US-Japan Relations: Responding to Multiple Crises

Nicholas Szechenyi, Michael J. Green
Content Type
Journal Article
Comparative Connections
Issue Number
Publication Date
April 2011
Center for Strategic and International Studies
The earthquake, tsunami, and nuclear disaster that struck Japan March 11 tested the leadership credentials of the Kan government and the alliance coordination during simultaneous crises. With the exception of disconnects in assessing the nature of the nuclear emergency at the Fukushima Daiichi plant, the March 11 tragedy revealed the strength of the alliance as the Obama administration demonstrated US solidarity with Japan by announcing a partnership for reconstruction to support Japan's recovery. Prime Minister Kan reshuffled his Cabinet for the second time and unveiled a policy agenda aimed at “the opening of Japan” but faced scrutiny for failing to usher budget-related legislation through a divided Diet. Bilateral diplomacy proceeded apace and was aimed at advancing economic and security cooperation, though a controversy over alleged remarks about Okinawa by a senior US diplomat had the potential to cause another crisis in the alliance.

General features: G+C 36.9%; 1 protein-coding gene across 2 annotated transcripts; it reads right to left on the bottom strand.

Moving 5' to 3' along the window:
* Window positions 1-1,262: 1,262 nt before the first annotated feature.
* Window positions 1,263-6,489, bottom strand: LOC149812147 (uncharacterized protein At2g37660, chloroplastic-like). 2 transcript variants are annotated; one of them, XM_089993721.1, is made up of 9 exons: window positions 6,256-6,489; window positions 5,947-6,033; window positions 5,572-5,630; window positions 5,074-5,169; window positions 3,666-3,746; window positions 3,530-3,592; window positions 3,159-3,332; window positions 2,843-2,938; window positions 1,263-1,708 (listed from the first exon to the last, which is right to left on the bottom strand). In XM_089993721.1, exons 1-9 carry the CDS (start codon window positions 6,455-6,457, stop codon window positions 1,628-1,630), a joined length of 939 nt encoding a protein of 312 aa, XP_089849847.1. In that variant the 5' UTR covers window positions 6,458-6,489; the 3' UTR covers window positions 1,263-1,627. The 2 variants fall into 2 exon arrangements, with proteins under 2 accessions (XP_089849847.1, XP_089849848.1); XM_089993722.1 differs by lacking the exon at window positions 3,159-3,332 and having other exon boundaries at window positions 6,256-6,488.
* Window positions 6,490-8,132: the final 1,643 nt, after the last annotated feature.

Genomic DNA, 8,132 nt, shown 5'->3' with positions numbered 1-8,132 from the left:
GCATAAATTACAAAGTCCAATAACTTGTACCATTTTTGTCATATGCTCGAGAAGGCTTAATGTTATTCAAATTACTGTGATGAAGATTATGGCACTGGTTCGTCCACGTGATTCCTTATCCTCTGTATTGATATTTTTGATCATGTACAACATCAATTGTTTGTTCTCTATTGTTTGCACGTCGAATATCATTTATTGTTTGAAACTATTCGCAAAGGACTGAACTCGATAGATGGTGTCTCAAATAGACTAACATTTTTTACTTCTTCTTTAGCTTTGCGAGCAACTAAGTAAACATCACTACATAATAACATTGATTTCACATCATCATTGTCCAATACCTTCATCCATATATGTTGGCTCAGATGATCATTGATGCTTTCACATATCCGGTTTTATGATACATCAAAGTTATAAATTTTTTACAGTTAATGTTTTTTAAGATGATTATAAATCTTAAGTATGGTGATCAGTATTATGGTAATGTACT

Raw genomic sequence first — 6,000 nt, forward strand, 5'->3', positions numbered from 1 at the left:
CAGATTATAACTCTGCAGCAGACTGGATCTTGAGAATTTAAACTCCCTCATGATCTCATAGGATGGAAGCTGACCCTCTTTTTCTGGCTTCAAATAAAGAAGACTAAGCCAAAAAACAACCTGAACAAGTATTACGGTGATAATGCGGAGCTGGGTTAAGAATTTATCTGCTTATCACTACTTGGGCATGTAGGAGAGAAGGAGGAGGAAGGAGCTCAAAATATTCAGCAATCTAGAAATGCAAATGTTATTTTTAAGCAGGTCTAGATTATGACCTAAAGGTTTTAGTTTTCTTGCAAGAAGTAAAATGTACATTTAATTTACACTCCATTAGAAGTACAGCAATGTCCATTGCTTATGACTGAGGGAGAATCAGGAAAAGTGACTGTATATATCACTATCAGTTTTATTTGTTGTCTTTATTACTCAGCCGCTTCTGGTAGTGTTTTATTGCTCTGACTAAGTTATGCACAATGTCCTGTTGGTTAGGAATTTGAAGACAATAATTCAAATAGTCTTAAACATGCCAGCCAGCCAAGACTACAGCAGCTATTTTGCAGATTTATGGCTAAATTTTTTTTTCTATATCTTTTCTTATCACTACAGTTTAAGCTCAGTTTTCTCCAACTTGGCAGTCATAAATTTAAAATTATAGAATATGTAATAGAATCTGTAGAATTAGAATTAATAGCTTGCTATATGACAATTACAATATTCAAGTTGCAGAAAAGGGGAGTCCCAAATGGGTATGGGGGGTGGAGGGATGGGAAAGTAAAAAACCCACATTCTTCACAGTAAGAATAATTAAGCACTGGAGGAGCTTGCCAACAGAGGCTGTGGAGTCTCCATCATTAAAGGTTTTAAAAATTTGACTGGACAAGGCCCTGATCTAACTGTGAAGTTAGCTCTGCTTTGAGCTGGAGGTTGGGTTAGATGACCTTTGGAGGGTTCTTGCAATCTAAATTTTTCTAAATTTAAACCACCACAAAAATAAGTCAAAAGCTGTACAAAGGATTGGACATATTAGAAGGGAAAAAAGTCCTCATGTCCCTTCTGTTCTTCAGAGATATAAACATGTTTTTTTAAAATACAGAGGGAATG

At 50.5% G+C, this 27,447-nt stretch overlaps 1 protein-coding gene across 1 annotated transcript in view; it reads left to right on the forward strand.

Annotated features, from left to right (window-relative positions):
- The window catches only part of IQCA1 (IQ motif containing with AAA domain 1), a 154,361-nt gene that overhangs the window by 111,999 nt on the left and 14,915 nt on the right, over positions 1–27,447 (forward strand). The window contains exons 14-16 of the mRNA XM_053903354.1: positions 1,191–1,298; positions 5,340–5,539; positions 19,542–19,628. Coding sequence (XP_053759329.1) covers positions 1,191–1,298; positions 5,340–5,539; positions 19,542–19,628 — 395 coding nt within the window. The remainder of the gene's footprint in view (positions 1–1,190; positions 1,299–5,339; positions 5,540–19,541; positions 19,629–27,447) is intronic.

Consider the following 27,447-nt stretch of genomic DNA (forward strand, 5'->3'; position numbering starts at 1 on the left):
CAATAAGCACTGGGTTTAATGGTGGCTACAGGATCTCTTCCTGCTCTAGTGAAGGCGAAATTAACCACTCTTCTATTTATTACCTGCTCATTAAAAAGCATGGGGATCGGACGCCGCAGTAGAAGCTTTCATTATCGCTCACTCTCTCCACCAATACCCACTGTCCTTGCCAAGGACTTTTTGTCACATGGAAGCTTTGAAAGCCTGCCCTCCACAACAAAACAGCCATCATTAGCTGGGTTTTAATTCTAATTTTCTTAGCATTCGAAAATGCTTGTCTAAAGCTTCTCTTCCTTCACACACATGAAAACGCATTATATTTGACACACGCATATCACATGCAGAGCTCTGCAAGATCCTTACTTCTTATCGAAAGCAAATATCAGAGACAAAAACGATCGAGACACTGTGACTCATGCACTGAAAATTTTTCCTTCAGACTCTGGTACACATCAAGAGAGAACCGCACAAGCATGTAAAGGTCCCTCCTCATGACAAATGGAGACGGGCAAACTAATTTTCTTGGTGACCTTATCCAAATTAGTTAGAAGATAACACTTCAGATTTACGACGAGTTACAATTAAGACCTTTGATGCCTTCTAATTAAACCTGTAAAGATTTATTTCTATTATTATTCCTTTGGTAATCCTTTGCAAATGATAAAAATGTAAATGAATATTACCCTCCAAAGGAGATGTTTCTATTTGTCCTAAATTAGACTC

Disaster Relief
Political Geography
United States, Japan